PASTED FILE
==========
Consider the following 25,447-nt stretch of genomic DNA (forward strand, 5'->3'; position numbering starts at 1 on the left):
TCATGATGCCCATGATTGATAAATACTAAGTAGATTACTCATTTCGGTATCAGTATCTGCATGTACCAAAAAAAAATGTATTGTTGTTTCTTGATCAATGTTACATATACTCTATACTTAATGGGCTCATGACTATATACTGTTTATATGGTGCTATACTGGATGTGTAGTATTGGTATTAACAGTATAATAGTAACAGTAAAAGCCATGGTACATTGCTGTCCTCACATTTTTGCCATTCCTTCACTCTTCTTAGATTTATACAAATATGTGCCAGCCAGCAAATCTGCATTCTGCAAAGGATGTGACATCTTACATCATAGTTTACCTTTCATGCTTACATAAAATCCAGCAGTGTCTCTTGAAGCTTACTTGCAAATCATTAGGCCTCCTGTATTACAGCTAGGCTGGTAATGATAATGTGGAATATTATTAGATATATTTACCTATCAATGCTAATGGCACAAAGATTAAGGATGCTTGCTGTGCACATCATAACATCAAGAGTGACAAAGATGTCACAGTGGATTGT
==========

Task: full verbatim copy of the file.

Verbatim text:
Consider the following 25,447-nt stretch of genomic DNA (forward strand, 5'->3'; position numbering starts at 1 on the left):
TCATGATGCCCATGATTGATAAATACTAAGTAGATTACTCATTTCGGTATCAGTATCTGCATGTACCAAAAAAAAATGTATTGTTGTTTCTTGATCAATGTTACATATACTCTATACTTAATGGGCTCATGACTATATACTGTTTATATGGTGCTATACTGGATGTGTAGTATTGGTATTAACAGTATAATAGTAACAGTAAAAGCCATGGTACATTGCTGTCCTCACATTTTTGCCATTCCTTCACTCTTCTTAGATTTATACAAATATGTGCCAGCCAGCAAATCTGCATTCTGCAAAGGATGTGACATCTTACATCATAGTTTACCTTTCATGCTTACATAAAATCCAGCAGTGTCTCTTGAAGCTTACTTGCAAATCATTAGGCCTCCTGTATTACAGCTAGGCTGGTAATGATAATGTGGAATATTATTAGATATATTTACCTATCAATGCTAATGGCACAAAGATTAAGGATGCTTGCTGTGCACATCATAACATCAAGAGTGACAAAGATGTCACAGTGGATTGT